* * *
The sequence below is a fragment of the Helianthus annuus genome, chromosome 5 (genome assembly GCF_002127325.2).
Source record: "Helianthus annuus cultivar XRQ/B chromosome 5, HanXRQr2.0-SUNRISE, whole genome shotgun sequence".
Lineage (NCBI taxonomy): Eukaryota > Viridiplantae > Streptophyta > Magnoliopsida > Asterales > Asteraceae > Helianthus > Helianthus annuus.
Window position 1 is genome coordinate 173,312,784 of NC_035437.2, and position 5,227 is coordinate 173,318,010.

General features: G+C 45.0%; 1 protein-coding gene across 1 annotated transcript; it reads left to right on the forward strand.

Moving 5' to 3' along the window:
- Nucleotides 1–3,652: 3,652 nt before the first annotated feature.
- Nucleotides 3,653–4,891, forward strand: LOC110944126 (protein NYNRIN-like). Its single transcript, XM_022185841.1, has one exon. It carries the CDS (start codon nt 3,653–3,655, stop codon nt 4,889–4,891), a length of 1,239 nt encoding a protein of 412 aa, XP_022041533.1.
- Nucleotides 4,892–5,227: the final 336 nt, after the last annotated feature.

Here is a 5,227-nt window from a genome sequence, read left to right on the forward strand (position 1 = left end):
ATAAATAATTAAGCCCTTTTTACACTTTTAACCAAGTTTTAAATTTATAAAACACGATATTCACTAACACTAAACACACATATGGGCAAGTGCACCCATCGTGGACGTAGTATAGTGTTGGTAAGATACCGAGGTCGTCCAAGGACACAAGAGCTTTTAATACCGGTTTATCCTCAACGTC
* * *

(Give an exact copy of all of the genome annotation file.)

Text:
The sequence below is a fragment of the Helianthus annuus genome, chromosome 5 (genome assembly GCF_002127325.2).
Source record: "Helianthus annuus cultivar XRQ/B chromosome 5, HanXRQr2.0-SUNRISE, whole genome shotgun sequence".
Lineage (NCBI taxonomy): Eukaryota > Viridiplantae > Streptophyta > Magnoliopsida > Asterales > Asteraceae > Helianthus > Helianthus annuus.
Window position 1 is genome coordinate 173,312,784 of NC_035437.2, and position 5,227 is coordinate 173,318,010.

General features: G+C 45.0%; 1 protein-coding gene across 1 annotated transcript; it reads left to right on the forward strand.

Moving 5' to 3' along the window:
- Nucleotides 1–3,652: 3,652 nt before the first annotated feature.
- Nucleotides 3,653–4,891, forward strand: LOC110944126 (protein NYNRIN-like). Its single transcript, XM_022185841.1, has one exon. It carries the CDS (start codon nt 3,653–3,655, stop codon nt 4,889–4,891), a length of 1,239 nt encoding a protein of 412 aa, XP_022041533.1.
- Nucleotides 4,892–5,227: the final 336 nt, after the last annotated feature.

Here is a 5,227-nt window from a genome sequence, read left to right on the forward strand (position 1 = left end):
ATAAATAATTAAGCCCTTTTTACACTTTTAACCAAGTTTTAAATTTATAAAACACGATATTCACTAACACTAAACACACATATGGGCAAGTGCACCCATCGTGGACGTAGTATAGTGTTGGTAAGATACCGAGGTCGTCCAAGGACACAAGAGCTTTTAATACCGGTTTATCCTCAACGTC